Supreme Court Justice Ruth Bader Ginsburg’s criticisms of Donald Trump’s presidential campaign have landed her in the headlines and, experts say, in a big, yuuuge gray area.
Supreme Court observers told TPM on Tuesday that while no rule prevents Ginsburg from sharing her opinions on the 2016 presidential race with the media, her remarks present an unexpected break with tradition and could sow distrust by leading people to believe that the nation’s highest court is a political player.
Though American federal judges are bound to a Code of Conduct, Supreme Court justices are not bound to a formal ethics code. Chief Justice John Roberts has said that code is a “starting point and a key source of guidance” for the justices on the high court, but they have “no reason to adopt the Code of Conduct as its definitive source of ethical guidance.”
“Judges have a First Amendment right to articulate their views on the issues of the day,” Charles Gardner Geyh, a professor at Indiana University’s Maurer School of Law, told TPM. “We need to understand that when judges are more candid about their views, that itself shouldn’t cause us to lose our minds.”
Geyh said Ginsburg’s first comments on Trump, that she “can’t imagine” a Trump presidency and that “everything” would be up for grabs with him in the White House, struck him as “relatively vague, negative comments.” He added that her comments were “a reflection of Ginsburg’s candor and a certain extent a sign of the times.”
“I think that there’s an exceptional quality to Trump’s candidacy that makes it a certain type of case,” he said. “It has less to do with his policies than his manner of being.”
But he said Ginsburg’s most recent remark to CNN, that Trump is a “faker” who should release his tax returns, bordered on opposition to his candidacy.
The Code of Conduct that, again, isn’t binding for Supreme Court justices, states that judges should not “make speeches for a political organization or candidate, or publicly endorse or oppose a candidate for public office.”
“She is as close to the line as humanly possible that we might not want to see our justices, who are objective and above the law, cross,” said Timothy R. Johnson, professor of political science and law at the University of Minnesota.
Given that no rule forbids justices from weighing in on the election, experts say there wouldn’t necessarily be any repercussions for her frank comments—unless an election between Trump and Democrat Hillary Clinton had to be settled by the Supreme Court, à la Bush v. Gore.
“I don’t see how she could sit on the case,” said Russell Wheeler, visiting fellow of governance studies at the Brookings Institution. “I don’t think it’s very likely, but they didn’t think Bush v. Gore was very likely.”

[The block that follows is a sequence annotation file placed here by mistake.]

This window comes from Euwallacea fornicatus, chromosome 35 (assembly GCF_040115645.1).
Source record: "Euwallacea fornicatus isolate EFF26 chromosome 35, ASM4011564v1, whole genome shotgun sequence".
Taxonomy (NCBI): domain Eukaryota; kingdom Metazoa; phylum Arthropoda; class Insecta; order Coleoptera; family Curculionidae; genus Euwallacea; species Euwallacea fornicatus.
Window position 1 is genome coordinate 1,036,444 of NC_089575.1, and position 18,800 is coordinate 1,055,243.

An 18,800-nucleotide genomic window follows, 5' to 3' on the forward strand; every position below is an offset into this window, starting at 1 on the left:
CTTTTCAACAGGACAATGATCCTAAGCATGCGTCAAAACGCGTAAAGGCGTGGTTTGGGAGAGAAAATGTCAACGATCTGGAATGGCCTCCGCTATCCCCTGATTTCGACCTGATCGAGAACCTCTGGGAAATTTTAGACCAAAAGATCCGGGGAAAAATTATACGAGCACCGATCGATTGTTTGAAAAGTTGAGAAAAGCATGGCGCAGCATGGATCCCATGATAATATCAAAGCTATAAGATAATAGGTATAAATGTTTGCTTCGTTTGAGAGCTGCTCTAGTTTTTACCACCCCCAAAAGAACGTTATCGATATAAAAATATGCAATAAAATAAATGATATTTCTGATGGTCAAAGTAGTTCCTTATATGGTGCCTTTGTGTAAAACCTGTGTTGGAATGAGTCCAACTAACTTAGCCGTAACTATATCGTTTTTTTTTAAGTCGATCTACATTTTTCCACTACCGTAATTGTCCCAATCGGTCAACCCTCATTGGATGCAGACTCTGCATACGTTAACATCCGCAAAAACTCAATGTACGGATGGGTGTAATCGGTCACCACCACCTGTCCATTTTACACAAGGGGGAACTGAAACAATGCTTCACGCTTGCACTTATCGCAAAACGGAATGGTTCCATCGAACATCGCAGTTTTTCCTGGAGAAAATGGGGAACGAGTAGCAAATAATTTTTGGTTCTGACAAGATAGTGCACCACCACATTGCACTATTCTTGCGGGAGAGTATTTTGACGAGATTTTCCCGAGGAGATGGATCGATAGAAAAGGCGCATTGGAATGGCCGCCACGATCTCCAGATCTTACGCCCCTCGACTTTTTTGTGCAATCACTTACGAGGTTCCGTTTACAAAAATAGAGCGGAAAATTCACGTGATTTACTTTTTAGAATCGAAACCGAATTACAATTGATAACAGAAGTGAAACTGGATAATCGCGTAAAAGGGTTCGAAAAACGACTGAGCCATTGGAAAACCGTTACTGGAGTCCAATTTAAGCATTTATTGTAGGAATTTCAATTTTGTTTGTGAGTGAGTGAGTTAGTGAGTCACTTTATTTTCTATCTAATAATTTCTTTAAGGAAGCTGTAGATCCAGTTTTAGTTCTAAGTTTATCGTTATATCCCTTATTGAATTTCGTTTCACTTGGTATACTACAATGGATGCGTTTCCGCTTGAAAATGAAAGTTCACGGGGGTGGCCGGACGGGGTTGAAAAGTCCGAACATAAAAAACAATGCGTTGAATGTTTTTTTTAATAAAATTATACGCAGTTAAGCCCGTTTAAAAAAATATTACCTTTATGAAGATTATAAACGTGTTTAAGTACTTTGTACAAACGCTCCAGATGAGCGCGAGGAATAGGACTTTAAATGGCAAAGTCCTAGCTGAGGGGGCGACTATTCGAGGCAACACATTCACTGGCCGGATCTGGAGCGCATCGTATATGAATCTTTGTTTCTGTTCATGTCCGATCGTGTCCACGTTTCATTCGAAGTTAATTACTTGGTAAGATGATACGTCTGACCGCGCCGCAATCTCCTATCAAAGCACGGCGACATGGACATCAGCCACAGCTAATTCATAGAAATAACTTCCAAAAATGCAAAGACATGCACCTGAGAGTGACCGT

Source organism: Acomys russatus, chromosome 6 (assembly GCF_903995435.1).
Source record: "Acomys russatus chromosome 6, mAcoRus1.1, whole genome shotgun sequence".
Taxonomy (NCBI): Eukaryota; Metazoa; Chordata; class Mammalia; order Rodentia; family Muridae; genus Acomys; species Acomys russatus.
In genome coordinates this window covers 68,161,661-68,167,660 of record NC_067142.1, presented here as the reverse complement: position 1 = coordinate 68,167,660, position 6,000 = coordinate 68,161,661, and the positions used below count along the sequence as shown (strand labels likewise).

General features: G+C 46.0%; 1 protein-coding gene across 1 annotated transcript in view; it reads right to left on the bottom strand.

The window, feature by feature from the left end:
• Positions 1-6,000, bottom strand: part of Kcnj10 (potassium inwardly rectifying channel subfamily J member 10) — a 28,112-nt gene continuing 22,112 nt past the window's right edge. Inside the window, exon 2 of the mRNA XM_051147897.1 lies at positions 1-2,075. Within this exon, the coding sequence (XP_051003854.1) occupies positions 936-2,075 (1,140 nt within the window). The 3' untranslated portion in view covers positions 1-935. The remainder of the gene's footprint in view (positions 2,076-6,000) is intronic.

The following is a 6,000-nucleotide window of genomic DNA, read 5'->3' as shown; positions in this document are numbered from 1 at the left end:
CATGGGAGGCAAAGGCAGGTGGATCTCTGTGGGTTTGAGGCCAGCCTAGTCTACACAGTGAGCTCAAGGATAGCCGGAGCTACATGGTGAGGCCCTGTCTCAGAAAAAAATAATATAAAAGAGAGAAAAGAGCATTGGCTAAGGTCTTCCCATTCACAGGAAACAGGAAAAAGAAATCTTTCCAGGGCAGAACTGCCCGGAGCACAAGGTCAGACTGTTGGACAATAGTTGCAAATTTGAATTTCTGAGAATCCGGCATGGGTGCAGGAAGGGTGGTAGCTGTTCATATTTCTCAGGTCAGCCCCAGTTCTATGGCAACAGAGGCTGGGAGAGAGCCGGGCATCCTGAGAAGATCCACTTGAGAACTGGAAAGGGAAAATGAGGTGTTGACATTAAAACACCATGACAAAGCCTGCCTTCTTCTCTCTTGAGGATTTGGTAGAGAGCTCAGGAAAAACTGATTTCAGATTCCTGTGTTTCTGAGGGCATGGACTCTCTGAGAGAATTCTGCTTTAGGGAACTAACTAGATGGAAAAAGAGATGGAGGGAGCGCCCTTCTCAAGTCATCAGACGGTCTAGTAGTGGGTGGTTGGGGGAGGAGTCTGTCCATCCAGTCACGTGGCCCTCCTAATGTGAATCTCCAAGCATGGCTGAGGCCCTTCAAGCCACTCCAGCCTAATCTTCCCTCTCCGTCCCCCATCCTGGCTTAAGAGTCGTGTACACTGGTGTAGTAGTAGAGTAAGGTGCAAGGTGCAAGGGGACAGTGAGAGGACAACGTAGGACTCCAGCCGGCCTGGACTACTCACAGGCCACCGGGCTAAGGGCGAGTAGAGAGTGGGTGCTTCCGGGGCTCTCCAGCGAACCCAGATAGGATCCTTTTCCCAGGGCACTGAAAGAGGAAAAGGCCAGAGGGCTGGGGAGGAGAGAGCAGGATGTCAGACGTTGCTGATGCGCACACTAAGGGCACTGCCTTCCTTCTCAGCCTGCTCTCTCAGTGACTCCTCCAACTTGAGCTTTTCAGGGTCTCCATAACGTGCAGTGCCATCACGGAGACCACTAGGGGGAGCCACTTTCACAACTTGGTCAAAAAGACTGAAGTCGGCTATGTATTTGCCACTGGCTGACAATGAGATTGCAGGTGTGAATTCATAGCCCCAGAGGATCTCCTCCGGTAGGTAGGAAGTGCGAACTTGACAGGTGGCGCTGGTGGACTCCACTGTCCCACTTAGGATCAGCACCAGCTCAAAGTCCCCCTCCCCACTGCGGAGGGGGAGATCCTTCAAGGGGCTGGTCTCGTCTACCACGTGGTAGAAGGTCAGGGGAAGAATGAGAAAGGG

Geyh argued there’s a difference between criticizing a president and criticizing the prospect of that person being president. It’s a distinction that seems to separate Ginsburg from previous Supreme Court justices who also have commented on Presidents and presidential races.
Justice Sandra Day O’Connor muttered, “this is terrible” after the state of Florida was called for Al Gore in the 2000 election, according to Newsweek. But she reportedly made that comment at a party while she was among friends and family.
Thurgood Marshall, the nation’s first black justice, made it clear that he didn’t miss having Ronald Reagan in the White House.
“I wouldn’t do the job of dogcatcher for Ronald Reagan,” Marshall said in an interview in 1989, two years before he retired from the bench, according to The New York Times. A year later, Marshall was candid about his thoughts on President George H.W. Bush: “It’s said that if you can’t say something good about a dead person, don’t say it. Well, I consider him dead.”
Wheeler recalled what is perhaps the most similar example of a sitting justice criticizing a President: in 1916, Supreme Court Justice Charles Evan Hughes said Woodrow Wilson wasn’t a good commander-in-chief and eventually became so discouraged by the campaign that he left the high court to run as the Republican nominee against Wilson. Hughes lost.
John Maltese, a professor of political science at the School of Public and International Affairs at the University of Georgia who’s written extensively about how 2016 candidates have criticized Supreme Court decisions, argued it was dangerous both for presidential candidates to criticize the courts and for justices to criticize the candidates. Maltese said that such a cycle of negativity could “erode” America’s governmental balance.
“The court can’t do anything by itself. It’s very important they be seen as a legitimate institution and if the perception is that the court is just yet another political actor, the court’s legitimacy is undermined,” he told TPM. “The likelihood people would follow the court’s decision is undermined.”
Correction: This post has been updated to reflect that Sandra Day O’Connor reportedly said it was “terrible” when the state of Florida was called for Al Gore.